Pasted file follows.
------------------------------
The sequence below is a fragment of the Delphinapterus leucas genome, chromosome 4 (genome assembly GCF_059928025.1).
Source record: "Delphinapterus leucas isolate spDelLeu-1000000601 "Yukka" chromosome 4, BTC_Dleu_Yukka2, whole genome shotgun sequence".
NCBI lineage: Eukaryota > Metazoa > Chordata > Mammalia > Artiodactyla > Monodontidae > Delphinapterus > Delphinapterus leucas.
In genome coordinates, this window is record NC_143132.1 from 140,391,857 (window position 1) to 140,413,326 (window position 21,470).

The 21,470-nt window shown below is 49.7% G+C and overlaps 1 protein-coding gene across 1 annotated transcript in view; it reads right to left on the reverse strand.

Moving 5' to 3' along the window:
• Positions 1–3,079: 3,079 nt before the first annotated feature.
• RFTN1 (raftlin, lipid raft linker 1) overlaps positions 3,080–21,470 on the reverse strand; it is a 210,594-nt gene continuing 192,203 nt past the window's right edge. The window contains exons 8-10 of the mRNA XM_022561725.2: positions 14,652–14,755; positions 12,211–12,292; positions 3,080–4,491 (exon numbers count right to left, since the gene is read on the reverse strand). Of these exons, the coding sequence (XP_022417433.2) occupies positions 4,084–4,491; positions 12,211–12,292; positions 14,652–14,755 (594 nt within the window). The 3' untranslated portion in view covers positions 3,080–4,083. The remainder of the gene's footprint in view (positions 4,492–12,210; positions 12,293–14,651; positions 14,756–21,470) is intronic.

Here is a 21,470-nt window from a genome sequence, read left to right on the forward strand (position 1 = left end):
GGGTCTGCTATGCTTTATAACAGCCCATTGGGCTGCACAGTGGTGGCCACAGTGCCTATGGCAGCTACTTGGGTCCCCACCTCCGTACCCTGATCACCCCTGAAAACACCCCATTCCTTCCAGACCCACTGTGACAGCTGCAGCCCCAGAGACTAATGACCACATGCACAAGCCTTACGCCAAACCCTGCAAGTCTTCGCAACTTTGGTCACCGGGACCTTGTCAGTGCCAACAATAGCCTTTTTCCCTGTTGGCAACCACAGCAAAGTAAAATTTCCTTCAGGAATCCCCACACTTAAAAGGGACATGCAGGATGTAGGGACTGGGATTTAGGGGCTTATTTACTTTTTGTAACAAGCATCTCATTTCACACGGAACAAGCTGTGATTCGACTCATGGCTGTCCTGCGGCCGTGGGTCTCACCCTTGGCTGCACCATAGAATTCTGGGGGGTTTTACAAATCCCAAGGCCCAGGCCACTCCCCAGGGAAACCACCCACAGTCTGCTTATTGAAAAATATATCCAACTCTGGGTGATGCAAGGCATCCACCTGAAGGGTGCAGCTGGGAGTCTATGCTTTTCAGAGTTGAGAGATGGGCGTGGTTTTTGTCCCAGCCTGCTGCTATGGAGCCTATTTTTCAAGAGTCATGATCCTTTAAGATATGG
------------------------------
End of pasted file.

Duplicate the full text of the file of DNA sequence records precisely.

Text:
The sequence below is a fragment of the Delphinapterus leucas genome, chromosome 4 (genome assembly GCF_059928025.1).
Source record: "Delphinapterus leucas isolate spDelLeu-1000000601 "Yukka" chromosome 4, BTC_Dleu_Yukka2, whole genome shotgun sequence".
NCBI lineage: Eukaryota > Metazoa > Chordata > Mammalia > Artiodactyla > Monodontidae > Delphinapterus > Delphinapterus leucas.
In genome coordinates, this window is record NC_143132.1 from 140,391,857 (window position 1) to 140,413,326 (window position 21,470).

The 21,470-nt window shown below is 49.7% G+C and overlaps 1 protein-coding gene across 1 annotated transcript in view; it reads right to left on the reverse strand.

Moving 5' to 3' along the window:
• Positions 1–3,079: 3,079 nt before the first annotated feature.
• RFTN1 (raftlin, lipid raft linker 1) overlaps positions 3,080–21,470 on the reverse strand; it is a 210,594-nt gene continuing 192,203 nt past the window's right edge. The window contains exons 8-10 of the mRNA XM_022561725.2: positions 14,652–14,755; positions 12,211–12,292; positions 3,080–4,491 (exon numbers count right to left, since the gene is read on the reverse strand). Of these exons, the coding sequence (XP_022417433.2) occupies positions 4,084–4,491; positions 12,211–12,292; positions 14,652–14,755 (594 nt within the window). The 3' untranslated portion in view covers positions 3,080–4,083. The remainder of the gene's footprint in view (positions 4,492–12,210; positions 12,293–14,651; positions 14,756–21,470) is intronic.

Here is a 21,470-nt window from a genome sequence, read left to right on the forward strand (position 1 = left end):
GGGTCTGCTATGCTTTATAACAGCCCATTGGGCTGCACAGTGGTGGCCACAGTGCCTATGGCAGCTACTTGGGTCCCCACCTCCGTACCCTGATCACCCCTGAAAACACCCCATTCCTTCCAGACCCACTGTGACAGCTGCAGCCCCAGAGACTAATGACCACATGCACAAGCCTTACGCCAAACCCTGCAAGTCTTCGCAACTTTGGTCACCGGGACCTTGTCAGTGCCAACAATAGCCTTTTTCCCTGTTGGCAACCACAGCAAAGTAAAATTTCCTTCAGGAATCCCCACACTTAAAAGGGACATGCAGGATGTAGGGACTGGGATTTAGGGGCTTATTTACTTTTTGTAACAAGCATCTCATTTCACACGGAACAAGCTGTGATTCGACTCATGGCTGTCCTGCGGCCGTGGGTCTCACCCTTGGCTGCACCATAGAATTCTGGGGGGTTTTACAAATCCCAAGGCCCAGGCCACTCCCCAGGGAAACCACCCACAGTCTGCTTATTGAAAAATATATCCAACTCTGGGTGATGCAAGGCATCCACCTGAAGGGTGCAGCTGGGAGTCTATGCTTTTCAGAGTTGAGAGATGGGCGTGGTTTTTGTCCCAGCCTGCTGCTATGGAGCCTATTTTTCAAGAGTCATGATCCTTTAAGATATGG